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Unit 9: Teaching Reading Comprehension and Vocabulary  Vocabulary Instruction  Processes, Research & Effective Practices for Comprehension  Teaching.

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Presentation on theme: "Unit 9: Teaching Reading Comprehension and Vocabulary  Vocabulary Instruction  Processes, Research & Effective Practices for Comprehension  Teaching."— Presentation transcript:

1 Unit 9: Teaching Reading Comprehension and Vocabulary  Vocabulary Instruction  Processes, Research & Effective Practices for Comprehension  Teaching Methods and Strategies for Comprehension

2 Unit 9: Teaching Reading Comprehension and Vocabulary  Vocabulary Instruction  Processes, Research & Effective Practices for Comprehension  Teaching Methods and Strategies for Comprehension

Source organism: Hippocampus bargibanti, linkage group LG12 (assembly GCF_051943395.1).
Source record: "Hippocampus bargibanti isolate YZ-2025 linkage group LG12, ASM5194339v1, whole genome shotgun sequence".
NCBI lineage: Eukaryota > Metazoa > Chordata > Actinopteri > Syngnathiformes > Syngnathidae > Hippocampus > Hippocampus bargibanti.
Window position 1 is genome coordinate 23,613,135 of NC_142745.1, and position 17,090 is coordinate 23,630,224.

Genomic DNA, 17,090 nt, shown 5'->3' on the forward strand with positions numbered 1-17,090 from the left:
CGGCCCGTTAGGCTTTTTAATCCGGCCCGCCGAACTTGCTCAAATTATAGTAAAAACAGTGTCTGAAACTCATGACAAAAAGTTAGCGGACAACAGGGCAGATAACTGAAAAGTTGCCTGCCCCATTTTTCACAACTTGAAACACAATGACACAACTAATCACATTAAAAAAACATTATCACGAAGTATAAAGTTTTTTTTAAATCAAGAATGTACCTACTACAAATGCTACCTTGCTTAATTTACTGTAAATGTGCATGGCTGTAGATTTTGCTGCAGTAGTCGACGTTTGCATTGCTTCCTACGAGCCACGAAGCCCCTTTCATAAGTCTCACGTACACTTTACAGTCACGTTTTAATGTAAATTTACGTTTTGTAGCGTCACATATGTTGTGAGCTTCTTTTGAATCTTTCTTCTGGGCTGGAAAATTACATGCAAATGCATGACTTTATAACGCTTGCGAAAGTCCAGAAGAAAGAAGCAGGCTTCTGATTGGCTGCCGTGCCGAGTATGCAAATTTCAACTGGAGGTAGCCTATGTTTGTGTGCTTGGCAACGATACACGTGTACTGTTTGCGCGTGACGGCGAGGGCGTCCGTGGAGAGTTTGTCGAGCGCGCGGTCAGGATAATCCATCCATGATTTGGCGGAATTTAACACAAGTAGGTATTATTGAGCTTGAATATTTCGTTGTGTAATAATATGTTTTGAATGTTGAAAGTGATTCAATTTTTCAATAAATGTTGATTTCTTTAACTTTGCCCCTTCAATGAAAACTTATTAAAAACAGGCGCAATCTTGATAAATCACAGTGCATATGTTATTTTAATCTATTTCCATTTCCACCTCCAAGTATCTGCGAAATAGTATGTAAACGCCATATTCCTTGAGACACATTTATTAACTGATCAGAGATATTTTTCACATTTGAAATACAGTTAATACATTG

3 Predictive Power Of Early Vocabulary  Best kindergarten predictors of 1 st and 2 nd Grades reading achievement:  Phoneme Awareness  Alphabet Knowledge  Best kindergarten predictor of Grades 3 & up reading achievement:  Oral Vocabulary

4 Oral Vocabulary Differences For Disadvantaged Children  Total Oral Vocabulary  2700 words middle SES 1 st graders  1800 words low SES 1 st graders  New Words Per Year Primary Grades  3000 words/year middle SES  1000 words/year low SES  Top high school seniors know 4 times as many words as lower-performing classmates.